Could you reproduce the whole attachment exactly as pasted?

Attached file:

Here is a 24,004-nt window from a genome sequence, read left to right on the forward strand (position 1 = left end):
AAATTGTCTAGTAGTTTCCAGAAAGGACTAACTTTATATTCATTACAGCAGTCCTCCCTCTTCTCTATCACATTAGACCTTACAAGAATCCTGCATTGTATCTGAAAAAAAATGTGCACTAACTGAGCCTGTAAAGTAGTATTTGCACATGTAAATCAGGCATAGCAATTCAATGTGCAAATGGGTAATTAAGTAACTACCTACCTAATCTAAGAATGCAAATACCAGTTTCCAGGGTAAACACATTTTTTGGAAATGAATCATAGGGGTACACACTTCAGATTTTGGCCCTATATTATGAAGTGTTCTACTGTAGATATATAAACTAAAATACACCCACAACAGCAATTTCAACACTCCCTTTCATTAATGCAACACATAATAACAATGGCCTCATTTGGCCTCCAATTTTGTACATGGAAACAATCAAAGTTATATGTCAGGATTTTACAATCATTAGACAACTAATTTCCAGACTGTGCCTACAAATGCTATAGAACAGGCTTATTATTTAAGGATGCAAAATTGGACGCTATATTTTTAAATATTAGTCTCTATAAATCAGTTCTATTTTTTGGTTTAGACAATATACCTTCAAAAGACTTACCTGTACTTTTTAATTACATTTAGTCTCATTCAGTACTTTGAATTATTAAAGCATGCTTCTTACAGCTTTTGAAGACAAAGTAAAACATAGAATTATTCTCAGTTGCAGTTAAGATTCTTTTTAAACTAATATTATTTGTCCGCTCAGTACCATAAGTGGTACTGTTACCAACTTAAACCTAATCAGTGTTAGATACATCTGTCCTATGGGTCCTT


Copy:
Here is a 24,004-nt window from a genome sequence, read left to right on the forward strand (position 1 = left end):
AAATTGTCTAGTAGTTTCCAGAAAGGACTAACTTTATATTCATTACAGCAGTCCTCCCTCTTCTCTATCACATTAGACCTTACAAGAATCCTGCATTGTATCTGAAAAAAAATGTGCACTAACTGAGCCTGTAAAGTAGTATTTGCACATGTAAATCAGGCATAGCAATTCAATGTGCAAATGGGTAATTAAGTAACTACCTACCTAATCTAAGAATGCAAATACCAGTTTCCAGGGTAAACACATTTTTTGGAAATGAATCATAGGGGTACACACTTCAGATTTTGGCCCTATATTATGAAGTGTTCTACTGTAGATATATAAACTAAAATACACCCACAACAGCAATTTCAACACTCCCTTTCATTAATGCAACACATAATAACAATGGCCTCATTTGGCCTCCAATTTTGTACATGGAAACAATCAAAGTTATATGTCAGGATTTTACAATCATTAGACAACTAATTTCCAGACTGTGCCTACAAATGCTATAGAACAGGCTTATTATTTAAGGATGCAAAATTGGACGCTATATTTTTAAATATTAGTCTCTATAAATCAGTTCTATTTTTTGGTTTAGACAATATACCTTCAAAAGACTTACCTGTACTTTTTAATTACATTTAGTCTCATTCAGTACTTTGAATTATTAAAGCATGCTTCTTACAGCTTTTGAAGACAAAGTAAAACATAGAATTATTCTCAGTTGCAGTTAAGATTCTTTTTAAACTAATATTATTTGTCCGCTCAGTACCATAAGTGGTACTGTTACCAACTTAAACCTAATCAGTGTTAGATACATCTGTCCTATGGGTCCTT